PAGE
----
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My Chicago Home
How can we best live as modern, active contemplatives where prairie meets city?

Wednesday, March 16, 2011

Happy Saint Patrick's Day!

Our Saint Patrick drew rave reviews from
the crowd and loved his role, in spite of
wearing a four-pound brass celtic cross
and a refurbished tablecloth.
Dressing as Irish saints and parading in 42-degree March "lion" weather past 20,000's a great way to celebrate St. Pat's Day!

For three years, my family and homeschool friends joined our Catholic Little Flowers and Blue Knights Club in Elmhurst in inviting the day's namesake into one of the Chicago area's largest Saint Patrick's Day Parades

Marchers representing Saints Dymphna and
Ceara from our "Corps of Irish Saints"
Our unit featured  "real" Saints Patrick Brigid, and a corps of Irish saints. Artistic children and parents crafted a rolling Irish church, complete with stained glass windows and garden. Tin whistle and recorder players kept us lively.

Crowds were enthusiastic. One man pointed to our unit shouting, "That's what it's all about, right there!" A cop complained we were moving too slowly. Then he looked at Saint Patrick visiting with people along the route, stepped back as if to say this was out of his jurisdiction, and made a sign of the cross. 

"May God Hold You in the Hollow of His Hand."

My kids are older now, and we haven't marched in two years. It's "not fair," grouses my 16-year-old daughter. She would still don a costume and get right out there. 

Saint Brigid was also a popular feature
of our unit

Saint Patrick's costume rests in my basement closet. Who knows? Its time may come again...After all, what's Saint Patrick's Day without Saint Patrick?

Each year, we passed out hundreds of handmade carnations featuring this "True Story of Saint Patrick":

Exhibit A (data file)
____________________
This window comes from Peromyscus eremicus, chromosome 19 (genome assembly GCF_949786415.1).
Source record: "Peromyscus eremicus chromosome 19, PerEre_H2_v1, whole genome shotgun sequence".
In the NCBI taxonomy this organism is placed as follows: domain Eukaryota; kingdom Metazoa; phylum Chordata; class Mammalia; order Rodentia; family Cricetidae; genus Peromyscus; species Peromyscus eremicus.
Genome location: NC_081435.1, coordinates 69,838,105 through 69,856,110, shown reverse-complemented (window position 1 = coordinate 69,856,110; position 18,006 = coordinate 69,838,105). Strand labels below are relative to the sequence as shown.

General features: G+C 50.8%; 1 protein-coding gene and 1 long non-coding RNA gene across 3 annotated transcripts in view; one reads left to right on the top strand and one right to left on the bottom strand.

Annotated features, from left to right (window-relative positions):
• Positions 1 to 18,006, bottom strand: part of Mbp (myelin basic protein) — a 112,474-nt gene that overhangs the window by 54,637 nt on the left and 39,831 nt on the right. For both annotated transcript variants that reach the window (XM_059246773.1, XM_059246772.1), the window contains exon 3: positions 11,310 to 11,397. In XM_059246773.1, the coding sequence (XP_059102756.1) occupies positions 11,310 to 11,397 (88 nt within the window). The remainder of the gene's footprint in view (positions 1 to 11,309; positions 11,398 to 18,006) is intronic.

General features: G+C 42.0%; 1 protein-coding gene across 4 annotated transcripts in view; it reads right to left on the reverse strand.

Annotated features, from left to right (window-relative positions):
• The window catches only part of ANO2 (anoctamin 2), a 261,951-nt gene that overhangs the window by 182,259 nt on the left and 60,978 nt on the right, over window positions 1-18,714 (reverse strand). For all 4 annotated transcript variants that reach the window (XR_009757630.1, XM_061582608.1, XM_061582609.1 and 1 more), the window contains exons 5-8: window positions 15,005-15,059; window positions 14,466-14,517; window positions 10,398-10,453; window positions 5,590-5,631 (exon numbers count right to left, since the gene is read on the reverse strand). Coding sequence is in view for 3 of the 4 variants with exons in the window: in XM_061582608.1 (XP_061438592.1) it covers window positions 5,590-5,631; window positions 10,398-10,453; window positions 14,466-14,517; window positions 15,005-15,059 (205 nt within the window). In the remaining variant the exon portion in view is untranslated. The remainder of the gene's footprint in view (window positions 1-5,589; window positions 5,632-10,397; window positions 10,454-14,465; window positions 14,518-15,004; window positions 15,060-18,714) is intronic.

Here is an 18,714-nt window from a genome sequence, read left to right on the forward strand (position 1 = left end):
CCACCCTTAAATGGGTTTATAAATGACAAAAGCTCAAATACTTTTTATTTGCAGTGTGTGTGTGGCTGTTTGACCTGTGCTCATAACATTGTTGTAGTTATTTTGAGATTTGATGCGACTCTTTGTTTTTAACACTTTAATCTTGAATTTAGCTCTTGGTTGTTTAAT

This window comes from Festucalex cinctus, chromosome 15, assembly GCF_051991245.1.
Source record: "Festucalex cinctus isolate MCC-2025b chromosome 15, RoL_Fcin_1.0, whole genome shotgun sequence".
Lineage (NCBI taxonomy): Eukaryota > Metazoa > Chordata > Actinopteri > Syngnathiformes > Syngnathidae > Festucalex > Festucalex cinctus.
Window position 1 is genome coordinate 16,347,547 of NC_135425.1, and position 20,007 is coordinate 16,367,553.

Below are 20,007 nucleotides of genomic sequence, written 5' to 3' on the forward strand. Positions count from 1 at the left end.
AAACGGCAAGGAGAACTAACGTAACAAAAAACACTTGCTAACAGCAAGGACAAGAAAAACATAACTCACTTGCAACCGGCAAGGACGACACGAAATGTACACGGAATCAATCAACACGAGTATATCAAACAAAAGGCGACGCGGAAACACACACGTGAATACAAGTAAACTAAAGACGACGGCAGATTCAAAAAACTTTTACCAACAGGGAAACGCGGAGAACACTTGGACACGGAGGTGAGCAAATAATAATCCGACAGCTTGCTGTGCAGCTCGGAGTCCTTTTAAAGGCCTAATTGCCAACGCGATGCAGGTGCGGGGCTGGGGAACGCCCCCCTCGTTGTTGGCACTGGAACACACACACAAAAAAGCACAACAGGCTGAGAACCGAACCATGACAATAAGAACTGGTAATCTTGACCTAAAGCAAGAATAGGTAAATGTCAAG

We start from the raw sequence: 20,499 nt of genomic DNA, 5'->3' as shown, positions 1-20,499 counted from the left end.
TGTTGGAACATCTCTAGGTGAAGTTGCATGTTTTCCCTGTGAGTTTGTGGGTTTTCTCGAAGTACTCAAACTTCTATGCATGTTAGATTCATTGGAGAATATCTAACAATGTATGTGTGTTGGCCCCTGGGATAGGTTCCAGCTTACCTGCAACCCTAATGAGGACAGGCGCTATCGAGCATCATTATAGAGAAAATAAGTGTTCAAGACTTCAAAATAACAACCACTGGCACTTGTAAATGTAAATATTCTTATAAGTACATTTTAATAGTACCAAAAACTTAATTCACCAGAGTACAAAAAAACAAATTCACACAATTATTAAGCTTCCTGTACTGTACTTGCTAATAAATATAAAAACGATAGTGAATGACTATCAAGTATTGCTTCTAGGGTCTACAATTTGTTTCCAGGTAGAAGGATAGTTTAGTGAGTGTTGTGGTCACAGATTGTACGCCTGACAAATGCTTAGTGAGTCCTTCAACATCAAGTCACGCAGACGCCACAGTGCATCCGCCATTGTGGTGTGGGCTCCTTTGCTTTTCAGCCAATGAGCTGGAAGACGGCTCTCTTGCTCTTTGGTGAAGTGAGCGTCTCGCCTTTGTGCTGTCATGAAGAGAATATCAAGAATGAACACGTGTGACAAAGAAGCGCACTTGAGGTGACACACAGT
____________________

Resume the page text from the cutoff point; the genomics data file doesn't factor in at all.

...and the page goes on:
Over the years, we distributed more than
a thousand holy cards to the crowd
Saint Patrick
The Patron Saint of IrelandFifth Century

     Patrick was born in a small town in Scotland.  As a boy, he was kidnapped by barbarians, dragged to Ireland and sold as a slave.  For years he herded sheep, going hungry and shivering in the rain and snow.  But Patrick sensed God’s presence and felt comforted.  He learned the language of the Irish people and grew to love them.
One night Patrick heard a voice in a dream saying, “Your ship is ready to take you home.”  Patrick found the ship and the captain agreed to take him to Scotland.  Reaching a monastery, Patrick stayed for two years, working and praying.  He then returned to his parents.
My brother soldered
this amazing crosier.
Oops...It should
have been a three-
leaf clover!

Patrick had another dream, full of Irish voices asking him to return to Ireland.  He traveled back to the land where he had been a slave and was made Bishop.  He traveled all over the island, turning thousands away from pagan ways. People stopped making human sacrifices to pagan gods.  Patrick ordained priests, and built many churches.  People say he used the three-leaf shamrock to teach about the Blessed Trinity – the Father, Son and Holy Spirit.  By the end of his life, Patrick had converted almost all of Ireland to Christianity.

St. Patrick's "Breastplate Prayer"
...Christ be with me, Christ within me,
Christ behind me, Christ before me,
Christ beside me, Christ to win me,
Christ to comfort and restore me.
Christ beneath me, Christ above me,
Christ in quiet, Christ in danger,
Christ in hearts of all that love me,
Christ in mouth of friend and stranger...

This is one translation of only a small fragment of Saint Patrick's powerful prayer, also known as the Lorica or The Deer's Cry.

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